I encourage you, in Washington, DC and abroad, to take part in the important events planned for the next couple of weeks. Help us raise awareness of GBV and shine a spotlight on what men and women can do to combat GBV.

Visit 16 Days of Activism against Gender Violence for more information.

Challenges & Approaches to Reducing Gender Gaps

Today, at the Pre-G20 Side Event: “Growing Economies Through Women’s Entrepreneurship,” co-hosted by the United States and the OECD, the US Treasury Department and the IFC, implementing partner to the G20 Global Partnership for Financial Inclusion (GPFI), previewed the report “Strengthening Access to Finance for Women SMEs in Developing Countries,” (to be released in at the G20 Summit in Cannes on November 4) and USAID announced a new initiative to expand women’s leadership in the small and medium enterprise sector.  The report and USAID initiative are significant for both laying out the challenges and identifying possible approaches to reducing gender gaps.

Caren Grown is a Senior Gender Advisor at USAID. Photo credit: Caren Grown/USAID

First, across countries, data show a gender gap in venture creation and business ownership, especially as firm size increases.  It is difficult to draw solid conclusions, since the evidence base on women owned businesses is limited.  Yet, based on existing data, the IFC reports that small and medium enterprises with full or partial female ownership represent 31 to 38 percent of formal firms in this sector.  Women’s entrepreneurship is highly concentrated among smaller firms:  they represent between 32-39 percent of the very smallest firms, 30-36 percent of small SMEs and 17-21 percent of medium sized companies.[i]

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Three Questions with Abigail Disney

Filmmaker and philanthropist Abigail Disney Photo Credit: Oprah Magazine

On Tuesday, October 25th, the U.S. Institute of Peace, in collaboration with USAID, the Institute for Inclusive Security, and Vital Voices will host a discussion with Ambassador Swanee Hunt and USAID Deputy Administrator Donald Steinberg on the best ways to ensure a direct role for women in peace-building efforts worldwide.  In addition, film producer Abigail Disney and film director Pamela Hogan will present their PBS documentary film, I Came to Testify, that describes how a group of 16 women from Bosnia, victims of the war’s systematic rapes, broke through political and societal silence by stepping onto the witness stand at an international tribunal.

We asked Abigail Disney to answer a few questions about why it’s critical for women to play a vital role in peace building around the world.

What is the goal of the Women, War & Peace series? What do you hope audiences take away from watching it?

We hope audiences will gain a nuanced, expansive understanding of women’s capacity to influence change and decision-making on the local, national, and global level. Moreover, we strive to show audiences what it means to be a peacebuilder. The women we follow are the embodiment of the idea that peace is a process, not an event—a verb, not a noun. The Indian diplomat Vijaya Lakshmi Pandit—the first woman President of the UN General Assembly—said that “the more we sweat in peace, the less we bleed in war.” It’s our aim to show those who are sweating for peace. And it’s our goal to illustrate the ways in which women are already doing—and are poised to continue doing—this crucial work.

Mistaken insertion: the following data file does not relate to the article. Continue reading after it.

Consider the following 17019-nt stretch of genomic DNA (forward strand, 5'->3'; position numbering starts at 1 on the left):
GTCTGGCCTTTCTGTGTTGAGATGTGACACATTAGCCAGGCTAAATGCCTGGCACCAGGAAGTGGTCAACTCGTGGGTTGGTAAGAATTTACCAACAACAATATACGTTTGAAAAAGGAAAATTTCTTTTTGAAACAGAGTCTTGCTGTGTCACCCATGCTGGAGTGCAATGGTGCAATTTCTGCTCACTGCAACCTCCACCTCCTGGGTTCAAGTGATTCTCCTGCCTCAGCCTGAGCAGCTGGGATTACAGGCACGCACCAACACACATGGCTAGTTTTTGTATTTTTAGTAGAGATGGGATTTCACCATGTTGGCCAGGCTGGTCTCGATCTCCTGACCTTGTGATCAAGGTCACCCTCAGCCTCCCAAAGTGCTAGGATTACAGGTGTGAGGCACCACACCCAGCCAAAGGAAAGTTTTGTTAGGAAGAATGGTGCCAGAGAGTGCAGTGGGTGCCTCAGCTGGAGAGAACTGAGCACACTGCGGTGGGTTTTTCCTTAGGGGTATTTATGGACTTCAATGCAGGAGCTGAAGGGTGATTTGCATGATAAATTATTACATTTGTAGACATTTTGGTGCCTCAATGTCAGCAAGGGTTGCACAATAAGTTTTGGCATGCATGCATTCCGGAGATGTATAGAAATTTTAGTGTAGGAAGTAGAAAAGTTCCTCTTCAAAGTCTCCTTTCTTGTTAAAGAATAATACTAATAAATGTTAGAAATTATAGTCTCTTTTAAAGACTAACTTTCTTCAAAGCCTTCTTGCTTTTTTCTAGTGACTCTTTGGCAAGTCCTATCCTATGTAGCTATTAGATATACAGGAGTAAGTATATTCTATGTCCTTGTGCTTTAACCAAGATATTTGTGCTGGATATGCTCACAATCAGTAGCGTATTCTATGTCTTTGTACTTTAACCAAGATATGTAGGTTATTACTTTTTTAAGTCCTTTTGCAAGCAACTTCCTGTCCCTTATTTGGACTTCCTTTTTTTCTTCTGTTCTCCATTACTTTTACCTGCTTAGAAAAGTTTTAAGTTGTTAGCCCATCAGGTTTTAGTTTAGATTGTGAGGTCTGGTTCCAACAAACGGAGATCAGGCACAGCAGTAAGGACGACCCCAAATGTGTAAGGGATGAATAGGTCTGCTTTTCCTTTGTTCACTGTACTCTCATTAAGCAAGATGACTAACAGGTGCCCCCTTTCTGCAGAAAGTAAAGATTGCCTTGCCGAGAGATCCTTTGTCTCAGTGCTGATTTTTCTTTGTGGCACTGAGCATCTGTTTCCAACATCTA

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Combating Stereotypes: Lessons from the Aloun Farms Human Trafficking Case

This is a guest blog from Wayne C. Tanaka, Esq, Legal Consultant at the Pacific Survivor Center and Dr. Nicole Littenberg, Medical Director at the Pacific Survivor Center. Views are not of USAID.

As global awareness about human trafficking grows, haunting images start to emerge in anti-trafficking campaign ads, documentaries, websites, and popular media portrayals.  Understandably, we begin identifying trafficking with a narrative of chains, armed thugs, and helpless victims held under purely physical duress. Almost unconsciously, we see the issue as “bad guys” who must be punished, “good guys” who deliver such punishment, and helpless victims who need to be “rescued”.  But human trafficking is not so simple; the phenomenon itself is as complex as it is pervasive, and once we start making innocent but simple assumptions that compartmentalize the phenomenon, the more likely that we will miss critical facts, dismiss relevant ideas, and stop asking the important questions.

For example, in the recent Aloun Farms labor trafficking case, Mike and Alec Sou’s defense attorneys emphasized that their alleged victims could have simply climbed a fence to “freedom” if they chose to. This approach spoke to a popularized narrative about human trafficking – one that requires physical restraints and violence for a “real” trafficking situation to exist. Those who work to address trafficking know that psychological coercion, socioeconomic and cultural exploitation, and legal vulnerabilities are very real tools used by traffickers to control their victims. But these ideas do not fit well into the narrative evoked by the defense.  It’s a good legal strategy, which reflects weaknesses in the sensationalized trafficking narrative.